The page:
"General George Armstrong Custer" — GURPS Who’s Who
“A Long, Strange Trip: Scenes from the Life of a Weirdness Magnet” — Pyramid Magazine

Shark Bytes/Shark Nibbles Magazine:
“Casting Without the Cape: Spells from Superpowers”
“On Bows: Savage-style Bows and Arrows”
“No Dumping: Interesting Charisma Effects for Savage Worlds”
“Savage Traps” (co-author)

Inside Mac Games:
“A Spoiler-Free Cure for Fear of MYST”
“A Beginner's Guide to Tony Hawk 2”

Fan work:
Advanced Dungeons & Savages: AD&D in Savage form

The Onion
“Hook Brings It Back” – Interview with Chef Barton Seaver
Capsule dining reviews: Dino, Jackie’s, Le Paradou, Minibar at Café Atlantico

Washington Life Magazine
“The Complexity of Spike Lee” – July 2008

The Washington Times
Party Lines society column:
  • "Brass, Beauty Celebrate Youth Program Graduates" – February 2008
  • "Jeté Society Shakes & Stirs" – January 2008
  • “Best Buddies Celebrate at Shriver Estate” – October 2007
  • “Curtain Rises on Long-Awaited Bethesda Theatre” – October 2007
  • “Goals Accomplished at Smithsonian Polo Match” –September 2007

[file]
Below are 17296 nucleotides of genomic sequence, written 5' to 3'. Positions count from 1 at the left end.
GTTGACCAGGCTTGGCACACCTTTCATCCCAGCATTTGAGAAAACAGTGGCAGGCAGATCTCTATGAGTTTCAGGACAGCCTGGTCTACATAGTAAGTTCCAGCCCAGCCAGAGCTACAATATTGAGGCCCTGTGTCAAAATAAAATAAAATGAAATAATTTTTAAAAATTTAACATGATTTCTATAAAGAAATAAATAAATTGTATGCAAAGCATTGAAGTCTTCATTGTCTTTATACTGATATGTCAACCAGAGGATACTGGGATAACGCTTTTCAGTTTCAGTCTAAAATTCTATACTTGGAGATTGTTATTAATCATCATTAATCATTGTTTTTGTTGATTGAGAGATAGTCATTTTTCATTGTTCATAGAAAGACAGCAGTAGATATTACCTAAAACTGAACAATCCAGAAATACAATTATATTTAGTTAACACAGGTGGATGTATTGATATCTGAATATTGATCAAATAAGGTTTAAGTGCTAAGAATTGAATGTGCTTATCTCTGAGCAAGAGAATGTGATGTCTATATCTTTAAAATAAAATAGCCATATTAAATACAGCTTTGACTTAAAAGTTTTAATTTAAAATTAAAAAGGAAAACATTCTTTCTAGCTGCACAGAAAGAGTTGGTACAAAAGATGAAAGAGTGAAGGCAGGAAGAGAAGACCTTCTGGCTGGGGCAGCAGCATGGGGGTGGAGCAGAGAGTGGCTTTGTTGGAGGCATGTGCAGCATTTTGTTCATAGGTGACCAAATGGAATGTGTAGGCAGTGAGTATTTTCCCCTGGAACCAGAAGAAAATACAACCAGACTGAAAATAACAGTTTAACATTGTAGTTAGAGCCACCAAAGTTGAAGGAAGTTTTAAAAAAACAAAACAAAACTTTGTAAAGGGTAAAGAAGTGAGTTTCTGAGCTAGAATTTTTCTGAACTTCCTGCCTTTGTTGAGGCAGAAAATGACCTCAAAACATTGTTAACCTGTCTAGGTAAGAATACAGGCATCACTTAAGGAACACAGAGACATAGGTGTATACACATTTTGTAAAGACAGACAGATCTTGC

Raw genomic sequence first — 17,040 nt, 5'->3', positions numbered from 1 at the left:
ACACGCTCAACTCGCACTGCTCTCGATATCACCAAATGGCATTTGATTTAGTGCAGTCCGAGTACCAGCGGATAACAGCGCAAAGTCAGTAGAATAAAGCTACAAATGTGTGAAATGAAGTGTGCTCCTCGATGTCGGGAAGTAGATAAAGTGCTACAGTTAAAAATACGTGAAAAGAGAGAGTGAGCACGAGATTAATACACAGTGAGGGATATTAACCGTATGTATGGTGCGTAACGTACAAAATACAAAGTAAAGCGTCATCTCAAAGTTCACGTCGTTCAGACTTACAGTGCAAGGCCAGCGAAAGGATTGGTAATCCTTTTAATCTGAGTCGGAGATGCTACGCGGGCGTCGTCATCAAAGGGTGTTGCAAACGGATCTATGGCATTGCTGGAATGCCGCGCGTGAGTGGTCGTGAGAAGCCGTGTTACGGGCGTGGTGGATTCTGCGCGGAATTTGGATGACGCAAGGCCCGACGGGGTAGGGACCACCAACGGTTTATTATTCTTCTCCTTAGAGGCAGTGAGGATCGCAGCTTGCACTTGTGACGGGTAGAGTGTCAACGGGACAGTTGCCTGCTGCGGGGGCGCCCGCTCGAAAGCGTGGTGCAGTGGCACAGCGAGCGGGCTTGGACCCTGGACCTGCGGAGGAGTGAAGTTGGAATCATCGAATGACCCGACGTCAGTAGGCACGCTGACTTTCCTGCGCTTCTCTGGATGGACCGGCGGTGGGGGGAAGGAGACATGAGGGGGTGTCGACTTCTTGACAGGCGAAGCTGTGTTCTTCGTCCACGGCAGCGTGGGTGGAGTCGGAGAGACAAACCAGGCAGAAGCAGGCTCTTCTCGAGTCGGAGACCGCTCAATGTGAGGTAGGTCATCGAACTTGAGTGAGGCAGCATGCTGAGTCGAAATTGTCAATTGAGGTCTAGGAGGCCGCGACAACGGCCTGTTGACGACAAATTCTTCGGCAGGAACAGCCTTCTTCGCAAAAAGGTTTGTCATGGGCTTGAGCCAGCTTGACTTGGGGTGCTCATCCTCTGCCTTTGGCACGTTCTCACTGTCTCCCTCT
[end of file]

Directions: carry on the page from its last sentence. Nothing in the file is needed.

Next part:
• “NFL Gala honors players for off-field behavior” –April 2007
CD review: Velvet Revolver, Libertad – July 2007

DC STYLE Magazine
“Anthony Bourdain on How I Learned to Cook” – Special interview
“Spring Harvest: Restaurant Openings You Shouldn’t Miss” – Web special, 2007
“DC’s Ten Hottest Chefs” – Cover article, Winter 2006
“Sonic Secrets: DC’s specialty record stores stock hard-to-find music” – Winter 2006
“Be Your Own Brewmaster” – Winter 2006
“Listen Locally: Washington bands to watch” – Spring 2006
“Live Dives: Where to get your rock up close and personal” – Spring 2006
“Places We Drink: Domku” – Spring 2006
"Dining Guide" restaurant reviews

Mr. Joel's DC Shows List – Bimonthly list of recommended small-club concerts to see in the DC area, June 2002 through January 2008. 12,500+ hits monthly.

Creator and booking agent, "Music Underground" concert series, 2006 – present

CD reviewer, Big Yawn, 2004 – 2007

Contributing Editor, On Tap Magazine, 2005-2008. Selected articles:
  • Mr. Joel’s Music Picks – December 2004 to present
  • Four Play: Local artists that should be on your radar – December 2006 to present
  • Venue Spotlight – January 2006 to January 2007
  • “A Dam Good Time: The District’s Awake! Music Festival” – October 2007
  • Neighborhood Focus: Silver Spring – July 2007
  • “Slick with a Brush: A Rock n Roll Survivor Turns Visual Artist” (Grace Slick) – January 2007
  • “Mountain of Fun: Local TV Show Celebrates Rock’s Next Generation” – January 2007
  • “The Homes of Rock: House concerts in DC” – August 2006